Tuesday Night/ Wednesday AM Blog: Severe threat increases.
Severe threat increases.
Good Tuesday night or early Wednesday morning! I hope you are having a great week so far. Mine has been pretty good. Plus, the weather has been fantastic. I love the warm springtime temps, the winds are a little much, but I will take it. However, we also have thunderstorms that will increase, some could be strong to severe on Wednesday night.
Take a look at the radar below.
Mild start to the day with lows only into the lower 60s. We should warm again near 80.
Thunderstorms will really develop by mid evening. Mainly after 6 or 7pm They will get going along the cold front from KC-Wichita-NW OK.
I do think these will go severe. The main threat will be gusty winds with some large hail. However, the tornado threat is low. It is a little higher south of us across eastern OK, western AR, and parts of Texas. Now this line will push SE through the evening hours. I don’t even expect it to make it to the metro until probably at least 10pm. Prior to 10pm, most of these will be in SE KS.
Threats in SE KS: Elevated threats, hail and wind, low threat for tornado.
Severe threat will continue as these push SE into NE OK and SW MO.
After 10pm, these will weaken a bit but still continue the severe threat into NE OK and SW MO. Low threats by this time. Thunderstorms will continue until 1-2am. The severe threat will start really dropping quickly after midnight.
It is going to be pretty active the next couple of weeks. We are right on track with the Heady Pattern and the 2nd half of April and early May we will have a lot of storm systems. Make sure you check out my long range forecast below.
Long range forecast through Middle June:
LONG RANGE FORECAST BASED OFF THE HEADY PATTERN. THIS COVERS NEBRASKA, IOWA, KANSAS, MISSOURI, OKLAHOMA AND ARKANSAS.
Numbers each week is my severe weather index. The closer to 0 the better. The higher the number the severe weather chances are much greater!
Next Week: Mild to start the week with thunderstorms Monday, Tuesday and Wednesday just showers. Mild the second half of the week with more thunderstorms on Friday and Saturday. Monday (3), Friday (1).
April 28th-May 4th: Mild the first half of the week with warm temperatures the second half of the week. Thunderstorms on Sunday and Monday. More storms on Thursday and Friday. Sunday (2), Monday (3), Thursday (6), Friday (1).
May 5th-11th: Mainly a mild week with scattered thunderstorms on Wednesday and Thursday. Wednesday (2), Thursday (2).
May 12th-18th: A warm week with thunderstorms on Sunday, Monday and Tuesday. Then another system works in for the weekend. Sunday, Monday and Tuesday (2), (4) on Saturday.
May 19th-25th: Showers to start the week on Sunday and Monday with mild temperatures. Warming up the second half of the week with Thunderstorms around Thursday. Thursday (4).
May 26th- June 1st: Mainly a warm week with thunderstorms on Sunday, Monday and then showers on Tuesday. Another strong system rolls in on Thursday and Friday. Sunday (4), Monday (7), Thursday (2), Friday (6).
June 2nd-8th: A warm week with storms on Sunday and Monday. A fast moving system back in on Friday. Sunday (4), Monday (4), Friday (2).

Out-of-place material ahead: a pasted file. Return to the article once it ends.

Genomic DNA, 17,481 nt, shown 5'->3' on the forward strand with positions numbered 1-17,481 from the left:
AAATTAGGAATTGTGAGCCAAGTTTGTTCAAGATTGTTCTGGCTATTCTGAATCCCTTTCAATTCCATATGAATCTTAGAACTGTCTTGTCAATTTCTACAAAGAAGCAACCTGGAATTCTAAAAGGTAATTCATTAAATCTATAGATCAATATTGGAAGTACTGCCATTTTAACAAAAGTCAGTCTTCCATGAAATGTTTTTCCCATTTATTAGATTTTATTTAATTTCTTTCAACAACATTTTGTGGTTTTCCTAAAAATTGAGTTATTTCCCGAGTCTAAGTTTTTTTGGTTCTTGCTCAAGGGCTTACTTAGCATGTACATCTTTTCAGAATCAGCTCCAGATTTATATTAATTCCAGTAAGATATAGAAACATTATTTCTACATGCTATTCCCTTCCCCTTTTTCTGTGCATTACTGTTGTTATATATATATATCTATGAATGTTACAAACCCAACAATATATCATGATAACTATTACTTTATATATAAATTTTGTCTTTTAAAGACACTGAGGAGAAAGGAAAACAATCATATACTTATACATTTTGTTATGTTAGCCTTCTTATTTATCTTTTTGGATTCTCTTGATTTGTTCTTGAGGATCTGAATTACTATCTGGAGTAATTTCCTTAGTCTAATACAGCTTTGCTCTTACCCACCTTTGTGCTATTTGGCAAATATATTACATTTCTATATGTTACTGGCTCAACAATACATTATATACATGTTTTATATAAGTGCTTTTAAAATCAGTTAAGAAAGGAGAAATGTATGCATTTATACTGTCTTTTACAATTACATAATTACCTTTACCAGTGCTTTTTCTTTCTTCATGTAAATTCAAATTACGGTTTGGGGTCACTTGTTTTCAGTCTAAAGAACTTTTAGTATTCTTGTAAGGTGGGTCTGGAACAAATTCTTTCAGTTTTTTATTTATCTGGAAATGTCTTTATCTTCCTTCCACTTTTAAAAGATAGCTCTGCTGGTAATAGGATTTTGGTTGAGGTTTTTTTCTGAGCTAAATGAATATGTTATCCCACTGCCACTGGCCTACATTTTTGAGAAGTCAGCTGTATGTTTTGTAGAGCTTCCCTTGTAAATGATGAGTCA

June 9th-15th: A hot start to the week with cooler temperatures for the middle of the week with a storm system working through. This will give us some thunderstorms on Tuesday. Warming back up late in the week. Tuesday (2).
June 16th-22nd: A warm to hot week with storms on Sunday and Monday, then again by the weekend. Monday (3), Friday (3), Saturday (2).
Facebook: Meteorologist Doug Heady
So how did all of this start? Throughout elementary, middle and high school, Bryan Busby (Chief KMBC, Kansas City, MO) and I hung out on numerous occasions down at the station. Bryan is my mentor, he is the one who pushed me in this field and actually got my very first job at Cable 6 News in Lawrence, Ks. Bryan showed me all of his forecasting theories on how the atmosphere worked. As an elementary and middle school kid, this didn’t make the greatest sense but it stuck with me over the years. Some of his forecasting techniques, Bryan shared with me what he called “The Pendulum Theory.” Simply put, Bryan noticed as the atmospheric conditions were way out of line with normal, temperatures would “swing” back just as severely in the opposite direction. In the process, strong storms would proceed the change. That stuck with me as I entered college to furthered my study in the science. When I was in college, I noticed a recurring pattern. I didn’t know what I had found at that point in time, but it ended up being a ground breaking technology that I use today for long range forecasting. The pattern sets up each and every year from late August through September 20th. The pattern is completely set by about September 20th. The pattern is how storm systems will react. In the pattern, there is a recurring cycle that takes place. The cycle length can be from 40 up to 65 days long. If we look at this years cycle, we are on a 50-52 day cycle. That means today’s weather is similar to 50-52 days ago and 50-52 days from now. I have been working on this pattern since 1999 in college when I noticed a snowstorm in Lawrence, KS had an odd look to it. We had another snowstorm about two months later that had that same odd look to it. A couple months later we had a severe weather outbreak that again had that same odd look. It was the pattern that gave it that odd look, but the cycle that spread these storms out equally. Since that point in time, I have been working on this pattern and find something new each and every year.
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